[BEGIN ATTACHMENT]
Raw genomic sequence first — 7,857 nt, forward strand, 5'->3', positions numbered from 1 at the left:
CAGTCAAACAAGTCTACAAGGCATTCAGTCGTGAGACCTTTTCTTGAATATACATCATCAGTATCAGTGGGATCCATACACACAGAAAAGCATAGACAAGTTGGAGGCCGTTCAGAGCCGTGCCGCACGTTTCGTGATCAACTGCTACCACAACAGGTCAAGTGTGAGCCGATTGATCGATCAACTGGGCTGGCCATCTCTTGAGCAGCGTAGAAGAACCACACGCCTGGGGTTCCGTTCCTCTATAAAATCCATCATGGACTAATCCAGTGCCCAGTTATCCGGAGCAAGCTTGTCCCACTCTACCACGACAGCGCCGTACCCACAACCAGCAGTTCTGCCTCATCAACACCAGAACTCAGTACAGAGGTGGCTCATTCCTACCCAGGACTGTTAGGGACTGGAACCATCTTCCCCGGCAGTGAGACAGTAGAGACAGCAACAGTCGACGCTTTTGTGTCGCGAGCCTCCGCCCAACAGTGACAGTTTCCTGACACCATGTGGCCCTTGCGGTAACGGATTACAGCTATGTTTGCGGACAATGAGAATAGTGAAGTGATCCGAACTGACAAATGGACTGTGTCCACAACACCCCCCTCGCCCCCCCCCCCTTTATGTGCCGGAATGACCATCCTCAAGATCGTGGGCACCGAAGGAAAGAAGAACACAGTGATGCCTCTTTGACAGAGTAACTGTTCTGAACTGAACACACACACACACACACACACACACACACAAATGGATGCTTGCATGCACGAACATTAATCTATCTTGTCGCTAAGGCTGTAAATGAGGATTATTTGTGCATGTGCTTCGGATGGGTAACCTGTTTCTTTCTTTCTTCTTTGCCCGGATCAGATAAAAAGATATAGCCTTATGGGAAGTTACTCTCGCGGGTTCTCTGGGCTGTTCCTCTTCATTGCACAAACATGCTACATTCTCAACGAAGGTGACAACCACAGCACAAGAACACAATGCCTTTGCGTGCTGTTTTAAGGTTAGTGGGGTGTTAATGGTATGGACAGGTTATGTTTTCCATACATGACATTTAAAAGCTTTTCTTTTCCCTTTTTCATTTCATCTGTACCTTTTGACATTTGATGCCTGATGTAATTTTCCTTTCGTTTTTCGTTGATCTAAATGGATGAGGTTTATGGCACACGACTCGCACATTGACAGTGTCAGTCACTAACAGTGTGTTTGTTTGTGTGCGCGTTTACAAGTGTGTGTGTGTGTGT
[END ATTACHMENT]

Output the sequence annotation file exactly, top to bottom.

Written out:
Raw genomic sequence first — 7,857 nt, forward strand, 5'->3', positions numbered from 1 at the left:
CAGTCAAACAAGTCTACAAGGCATTCAGTCGTGAGACCTTTTCTTGAATATACATCATCAGTATCAGTGGGATCCATACACACAGAAAAGCATAGACAAGTTGGAGGCCGTTCAGAGCCGTGCCGCACGTTTCGTGATCAACTGCTACCACAACAGGTCAAGTGTGAGCCGATTGATCGATCAACTGGGCTGGCCATCTCTTGAGCAGCGTAGAAGAACCACACGCCTGGGGTTCCGTTCCTCTATAAAATCCATCATGGACTAATCCAGTGCCCAGTTATCCGGAGCAAGCTTGTCCCACTCTACCACGACAGCGCCGTACCCACAACCAGCAGTTCTGCCTCATCAACACCAGAACTCAGTACAGAGGTGGCTCATTCCTACCCAGGACTGTTAGGGACTGGAACCATCTTCCCCGGCAGTGAGACAGTAGAGACAGCAACAGTCGACGCTTTTGTGTCGCGAGCCTCCGCCCAACAGTGACAGTTTCCTGACACCATGTGGCCCTTGCGGTAACGGATTACAGCTATGTTTGCGGACAATGAGAATAGTGAAGTGATCCGAACTGACAAATGGACTGTGTCCACAACACCCCCCTCGCCCCCCCCCCCTTTATGTGCCGGAATGACCATCCTCAAGATCGTGGGCACCGAAGGAAAGAAGAACACAGTGATGCCTCTTTGACAGAGTAACTGTTCTGAACTGAACACACACACACACACACACACACACACACAAATGGATGCTTGCATGCACGAACATTAATCTATCTTGTCGCTAAGGCTGTAAATGAGGATTATTTGTGCATGTGCTTCGGATGGGTAACCTGTTTCTTTCTTTCTTCTTTGCCCGGATCAGATAAAAAGATATAGCCTTATGGGAAGTTACTCTCGCGGGTTCTCTGGGCTGTTCCTCTTCATTGCACAAACATGCTACATTCTCAACGAAGGTGACAACCACAGCACAAGAACACAATGCCTTTGCGTGCTGTTTTAAGGTTAGTGGGGTGTTAATGGTATGGACAGGTTATGTTTTCCATACATGACATTTAAAAGCTTTTCTTTTCCCTTTTTCATTTCATCTGTACCTTTTGACATTTGATGCCTGATGTAATTTTCCTTTCGTTTTTCGTTGATCTAAATGGATGAGGTTTATGGCACACGACTCGCACATTGACAGTGTCAGTCACTAACAGTGTGTTTGTTTGTGTGCGCGTTTACAAGTGTGTGTGTGTGTGT